ABC INTERVIEW: HATE SPEECH & MARRIAGE EQUALITY

NICK RHEINBERGER :  It is alleged by the government that there are strongly held, sincere options on both sides, that’s fair enough. And that we can a peaceful debate. On the other hand we've seen people like Penny Wong saying it's going to whip up hatred, this whole debate, this whole postal plebiscite. We've seen it just yesterday with the Member for Whitlam Stephen Jones, who was one of the major proponents of same-sex marriage legislation for quite some time. On his twitter feed yesterday he put up a pretty disturbing piece of what he called 'fan mail'. And he is here with us now at 96.3 ABC Illawarra. Stephen Jones, good morning.

STEPHEN JONES: Good morning Nick, good to be with you.

NICK RHEINBERGER: Tell us about this 'fan mail'?

STEPHEN JONES:  I just wanted to put an example of the sort of stuff that members of parliament get routinely on this sort of stuff on a daily basis. This is a pretty good example. I didn't expose the identity of the person. But I wanted to make it quite clear for those who are suggesting that we won't get this sort of hate speech going on in the context of this marriage equality debate, you're deluding yourself. It happens on a daily basis. It will be out there.

It doesn't affect me so much, I've got to say, but if you're the child of a same-sex couple, and there are thousands of those, I personally know plenty. If you're the parent of a same-sex child and you're hearing this sort of stuff, it does, it hurts a lot. 

NICK RHEINBERGER: I'm going to quote directly from it. You're probably being too polite to do so, but it says, after you supported Penny Wong, for instance, it says: " You are a queer. Get back in the place where you belong. Stop meddling with normal people's lives. Try bungey jumping without the rope." Now there's a lot in here, but the thing that sticks out for me is "stop meddling with normal people's lives." How does this legislation affect any normal white, straight person like you and I, Stephen? Does it affect us at all?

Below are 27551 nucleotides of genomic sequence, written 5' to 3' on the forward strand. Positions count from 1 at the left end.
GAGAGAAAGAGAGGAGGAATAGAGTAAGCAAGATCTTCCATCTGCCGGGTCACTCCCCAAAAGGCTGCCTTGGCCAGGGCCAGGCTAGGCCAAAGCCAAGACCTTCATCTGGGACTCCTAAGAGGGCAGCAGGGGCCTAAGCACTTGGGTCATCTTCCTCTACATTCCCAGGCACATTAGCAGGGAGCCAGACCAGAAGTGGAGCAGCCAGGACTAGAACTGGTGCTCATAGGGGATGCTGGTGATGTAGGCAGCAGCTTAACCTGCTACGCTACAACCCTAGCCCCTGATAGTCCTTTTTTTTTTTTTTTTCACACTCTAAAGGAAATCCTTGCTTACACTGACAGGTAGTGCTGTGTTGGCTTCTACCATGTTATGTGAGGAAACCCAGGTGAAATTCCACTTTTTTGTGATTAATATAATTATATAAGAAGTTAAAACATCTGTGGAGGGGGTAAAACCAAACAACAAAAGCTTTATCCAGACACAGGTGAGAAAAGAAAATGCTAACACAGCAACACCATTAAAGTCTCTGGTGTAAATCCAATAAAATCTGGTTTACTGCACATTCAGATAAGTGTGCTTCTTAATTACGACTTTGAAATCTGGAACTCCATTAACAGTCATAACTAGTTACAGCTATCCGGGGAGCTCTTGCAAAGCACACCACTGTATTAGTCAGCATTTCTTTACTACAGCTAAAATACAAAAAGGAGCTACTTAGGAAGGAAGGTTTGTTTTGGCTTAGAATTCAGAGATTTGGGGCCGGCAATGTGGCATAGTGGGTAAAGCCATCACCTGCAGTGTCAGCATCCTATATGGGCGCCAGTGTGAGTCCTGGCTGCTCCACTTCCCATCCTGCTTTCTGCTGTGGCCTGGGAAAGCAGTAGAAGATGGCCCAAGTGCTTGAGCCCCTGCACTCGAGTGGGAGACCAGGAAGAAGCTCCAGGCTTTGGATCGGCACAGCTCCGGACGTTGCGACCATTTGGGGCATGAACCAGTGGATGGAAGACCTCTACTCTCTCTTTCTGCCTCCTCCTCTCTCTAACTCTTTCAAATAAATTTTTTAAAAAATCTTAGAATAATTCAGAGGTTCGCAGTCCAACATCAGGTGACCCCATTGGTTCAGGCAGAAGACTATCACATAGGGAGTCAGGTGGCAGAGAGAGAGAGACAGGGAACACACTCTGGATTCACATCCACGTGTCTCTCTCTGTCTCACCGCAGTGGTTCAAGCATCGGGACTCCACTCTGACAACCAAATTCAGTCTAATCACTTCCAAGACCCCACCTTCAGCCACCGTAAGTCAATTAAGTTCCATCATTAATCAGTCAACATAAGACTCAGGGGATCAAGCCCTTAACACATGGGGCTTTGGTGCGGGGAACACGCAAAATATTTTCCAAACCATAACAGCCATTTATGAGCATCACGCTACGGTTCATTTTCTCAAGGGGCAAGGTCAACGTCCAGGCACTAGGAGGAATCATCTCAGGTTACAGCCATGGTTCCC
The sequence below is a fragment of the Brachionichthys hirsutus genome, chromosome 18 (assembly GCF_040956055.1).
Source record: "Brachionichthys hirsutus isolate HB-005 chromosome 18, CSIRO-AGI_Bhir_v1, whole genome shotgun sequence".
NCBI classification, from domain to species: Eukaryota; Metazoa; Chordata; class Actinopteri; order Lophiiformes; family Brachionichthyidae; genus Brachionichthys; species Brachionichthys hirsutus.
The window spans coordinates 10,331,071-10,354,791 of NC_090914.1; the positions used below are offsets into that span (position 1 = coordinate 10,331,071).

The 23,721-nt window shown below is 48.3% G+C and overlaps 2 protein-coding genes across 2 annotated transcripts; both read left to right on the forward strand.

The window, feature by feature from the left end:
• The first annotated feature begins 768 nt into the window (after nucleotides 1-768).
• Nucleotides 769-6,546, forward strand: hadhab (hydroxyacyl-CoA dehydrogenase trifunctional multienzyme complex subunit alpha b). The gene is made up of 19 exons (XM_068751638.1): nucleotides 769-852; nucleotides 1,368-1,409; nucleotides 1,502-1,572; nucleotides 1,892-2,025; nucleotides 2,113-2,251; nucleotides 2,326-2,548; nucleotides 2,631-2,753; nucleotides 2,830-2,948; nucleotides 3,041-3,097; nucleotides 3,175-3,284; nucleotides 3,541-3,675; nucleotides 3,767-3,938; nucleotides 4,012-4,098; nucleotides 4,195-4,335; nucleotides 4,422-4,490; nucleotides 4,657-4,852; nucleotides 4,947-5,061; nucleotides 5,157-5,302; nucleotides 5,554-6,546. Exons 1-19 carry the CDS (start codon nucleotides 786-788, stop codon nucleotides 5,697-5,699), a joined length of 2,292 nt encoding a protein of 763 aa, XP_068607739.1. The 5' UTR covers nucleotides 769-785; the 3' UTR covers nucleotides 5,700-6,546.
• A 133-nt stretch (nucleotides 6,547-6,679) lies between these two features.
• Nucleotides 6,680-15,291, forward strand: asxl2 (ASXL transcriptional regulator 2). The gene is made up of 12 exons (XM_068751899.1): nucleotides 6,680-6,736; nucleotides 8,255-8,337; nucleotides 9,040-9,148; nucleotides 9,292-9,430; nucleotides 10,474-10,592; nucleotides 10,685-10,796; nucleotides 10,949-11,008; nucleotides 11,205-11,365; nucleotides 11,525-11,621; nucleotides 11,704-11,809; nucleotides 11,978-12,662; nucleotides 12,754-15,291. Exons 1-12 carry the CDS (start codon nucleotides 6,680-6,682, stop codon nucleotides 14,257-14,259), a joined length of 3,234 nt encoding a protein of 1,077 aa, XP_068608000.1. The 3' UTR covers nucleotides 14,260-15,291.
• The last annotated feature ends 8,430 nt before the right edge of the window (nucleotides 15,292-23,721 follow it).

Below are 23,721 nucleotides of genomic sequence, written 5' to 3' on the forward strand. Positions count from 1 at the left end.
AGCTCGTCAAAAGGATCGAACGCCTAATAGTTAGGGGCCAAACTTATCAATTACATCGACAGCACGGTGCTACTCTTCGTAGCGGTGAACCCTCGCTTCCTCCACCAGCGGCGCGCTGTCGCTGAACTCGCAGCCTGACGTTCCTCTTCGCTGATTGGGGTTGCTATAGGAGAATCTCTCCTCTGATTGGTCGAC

STEPHEN JONES: I can't, for how the life of me, see how my marriage with my wife and my family is affected by allowing other people who have a different sexual orientation - two consenting adults deciding that they love each other to get married - I can't see, for the life of me, see how it impacts on me, my wife, my family or anyone else like that. And frankly I said a long, long time ago, one of the most convincing things for me about why I support marriage equality was the absolute paucity of the arguments against it. They are all arguments against gay relationships, not against marriage, and Australia has moved on from that.

NICK RHEINBERGER: Something else that interests me is one of the arguments, is we really need to find out what people think before we change the definition of marriage in Australia. Is it true that the definition was changed without any consultation of the Australian people by John Howard?